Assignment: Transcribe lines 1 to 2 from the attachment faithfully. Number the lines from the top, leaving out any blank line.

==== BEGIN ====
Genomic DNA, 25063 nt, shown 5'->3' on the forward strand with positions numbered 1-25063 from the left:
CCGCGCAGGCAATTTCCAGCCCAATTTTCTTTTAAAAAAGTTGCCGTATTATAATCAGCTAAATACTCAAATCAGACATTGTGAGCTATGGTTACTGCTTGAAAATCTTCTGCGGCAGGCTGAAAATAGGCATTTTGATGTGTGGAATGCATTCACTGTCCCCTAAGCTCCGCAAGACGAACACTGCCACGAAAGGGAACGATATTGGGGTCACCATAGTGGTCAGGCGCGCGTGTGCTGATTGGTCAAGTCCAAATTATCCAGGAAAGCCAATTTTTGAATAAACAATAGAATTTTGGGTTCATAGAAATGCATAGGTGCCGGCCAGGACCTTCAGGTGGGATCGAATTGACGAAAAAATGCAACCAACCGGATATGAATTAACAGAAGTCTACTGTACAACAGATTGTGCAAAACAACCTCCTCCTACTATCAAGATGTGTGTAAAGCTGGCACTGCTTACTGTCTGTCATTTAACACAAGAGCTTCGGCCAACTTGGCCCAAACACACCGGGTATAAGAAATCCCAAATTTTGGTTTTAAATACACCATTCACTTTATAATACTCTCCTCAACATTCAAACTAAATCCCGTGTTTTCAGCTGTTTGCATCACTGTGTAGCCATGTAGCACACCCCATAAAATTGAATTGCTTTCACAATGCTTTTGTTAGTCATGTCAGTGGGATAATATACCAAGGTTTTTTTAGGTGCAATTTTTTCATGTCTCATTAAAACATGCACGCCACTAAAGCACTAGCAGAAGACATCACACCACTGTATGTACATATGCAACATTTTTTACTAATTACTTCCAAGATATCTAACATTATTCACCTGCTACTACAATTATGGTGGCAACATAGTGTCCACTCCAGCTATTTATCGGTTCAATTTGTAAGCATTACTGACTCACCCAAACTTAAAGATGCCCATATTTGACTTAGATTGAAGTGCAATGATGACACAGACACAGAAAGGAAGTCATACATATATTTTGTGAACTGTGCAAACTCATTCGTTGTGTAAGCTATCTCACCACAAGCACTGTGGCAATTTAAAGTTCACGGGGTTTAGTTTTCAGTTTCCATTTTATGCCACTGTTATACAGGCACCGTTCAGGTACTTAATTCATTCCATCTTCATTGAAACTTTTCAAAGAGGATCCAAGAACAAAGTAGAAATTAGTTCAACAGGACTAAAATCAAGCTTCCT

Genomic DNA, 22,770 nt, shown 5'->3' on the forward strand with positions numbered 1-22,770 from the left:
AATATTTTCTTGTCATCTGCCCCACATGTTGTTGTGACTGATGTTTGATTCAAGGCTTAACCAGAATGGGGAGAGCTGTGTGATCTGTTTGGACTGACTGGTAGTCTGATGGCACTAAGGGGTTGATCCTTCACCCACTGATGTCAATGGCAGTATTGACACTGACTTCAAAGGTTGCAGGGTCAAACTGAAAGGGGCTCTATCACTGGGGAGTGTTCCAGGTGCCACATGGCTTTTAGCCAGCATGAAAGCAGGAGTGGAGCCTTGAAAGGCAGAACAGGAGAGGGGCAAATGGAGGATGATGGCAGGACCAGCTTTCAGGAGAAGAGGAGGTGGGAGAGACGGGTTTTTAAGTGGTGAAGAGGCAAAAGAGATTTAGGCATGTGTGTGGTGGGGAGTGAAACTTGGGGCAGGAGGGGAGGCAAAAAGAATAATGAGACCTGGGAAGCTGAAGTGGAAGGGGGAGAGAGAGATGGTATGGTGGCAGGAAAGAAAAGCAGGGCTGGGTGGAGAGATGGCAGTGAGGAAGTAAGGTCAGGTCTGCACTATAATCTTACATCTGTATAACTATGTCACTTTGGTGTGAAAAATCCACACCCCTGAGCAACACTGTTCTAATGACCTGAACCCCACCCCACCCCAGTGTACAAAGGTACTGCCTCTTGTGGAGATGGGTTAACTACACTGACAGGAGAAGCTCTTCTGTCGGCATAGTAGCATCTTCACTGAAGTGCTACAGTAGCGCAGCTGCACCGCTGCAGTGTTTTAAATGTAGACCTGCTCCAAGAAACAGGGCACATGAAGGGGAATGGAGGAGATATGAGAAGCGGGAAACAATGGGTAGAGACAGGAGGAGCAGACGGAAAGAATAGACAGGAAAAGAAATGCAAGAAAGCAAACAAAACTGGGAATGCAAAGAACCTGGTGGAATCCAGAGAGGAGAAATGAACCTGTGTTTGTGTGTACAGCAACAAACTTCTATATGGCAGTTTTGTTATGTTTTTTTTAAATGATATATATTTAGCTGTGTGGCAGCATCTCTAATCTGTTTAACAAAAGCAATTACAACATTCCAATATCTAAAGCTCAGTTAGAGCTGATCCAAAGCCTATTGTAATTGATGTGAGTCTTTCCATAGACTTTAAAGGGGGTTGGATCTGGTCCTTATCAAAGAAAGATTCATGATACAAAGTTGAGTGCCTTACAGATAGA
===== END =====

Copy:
Genomic DNA, 25063 nt, shown 5'->3' on the forward strand with positions numbered 1-25063 from the left:
CCGCGCAGGCAATTTCCAGCCCAATTTTCTTTTAAAAAAGTTGCCGTATTATAATCAGCTAAATACTCAAATCAGACATTGTGAGCTATGGTTACTGCTTGAAAATCTTCTGCGGCAGGCTGAAAATAGGCATTTTGATGTGTGGAATGCATTCACTGTCCCCTAAGCTCCGCAAGACGAACACTGCCACGAAAGGGAACGATATTGGGGTCACCATAGTGGTCAGGCGCGCGTGTGCTGATTGGTCAAGTCCAAATTATCCAGGAAAGCCAATTTTTGAATAAACAATAGAATTTTGGGTTCATAGAAATGCATAGGTGCCGGCCAGGACCTTCAGGTGGGATCGAATTGACGAAAAAATGCAACCAACCGGATATGAATTAACAGAAGTCTACTGTACAACAGATTGTGCAAAACAACCTCCTCCTACTATCAAGATGTGTGTAAAGCTGGCACTGCTTACTGTCTGTCATTTAACACAAGAGCTTCGGCCAACTTGGCCCAAACACACCGGGTATAAGAAATCCCAAATTTTGGTTTTAAATACACCATTCACTTTATAATACTCTCCTCAACATTCAAACTAAATCCCGTGTTTTCAGCTGTTTGCATCACTGTGTAGCCATGTAGCACACCCCATAAAATTGAATTGCTTTCACAATGCTTTTGTTAGTCATGTCAGTGGGATAATATACCAAGGTTTTTTTAGGTGCAATTTTTTCATGTCTCATTAAAACATGCACGCCACTAAAGCACTAGCAGAAGACATCACACCACTGTATGTACATATGCAACATTTTTTACTAATTACTTCCAAGATATCTAACATTATTCACCTGCTACTACAATTATGGTGGCAACATAGTGTCCACTCCAGCTATTTATCGGTTCAATTTGTAAGCATTACTGACTCACCCAAACTTAAAGATGCCCATATTTGACTTAGATTGAAGTGCAATGATGACACAGACACAGAAAGGAAGTCATACATATATTTTGTGAACTGTGCAAACTCATTCGTTGTGTAAGCTATCTCACCACAAGCACTGTGGCAATTTAAAGTTCACGGGGTTTAGTTTTCAGTTTCCATTTTATGCCACTGTTATACAGGCACCGTTCAGGTACTTAATTCATTCCATCTTCATTGAAACTTTTCAAAGAGGATCCAAGAACAAAGTAGAAATTAGTTCAACAGGACTAAAATCAAGCTTCCT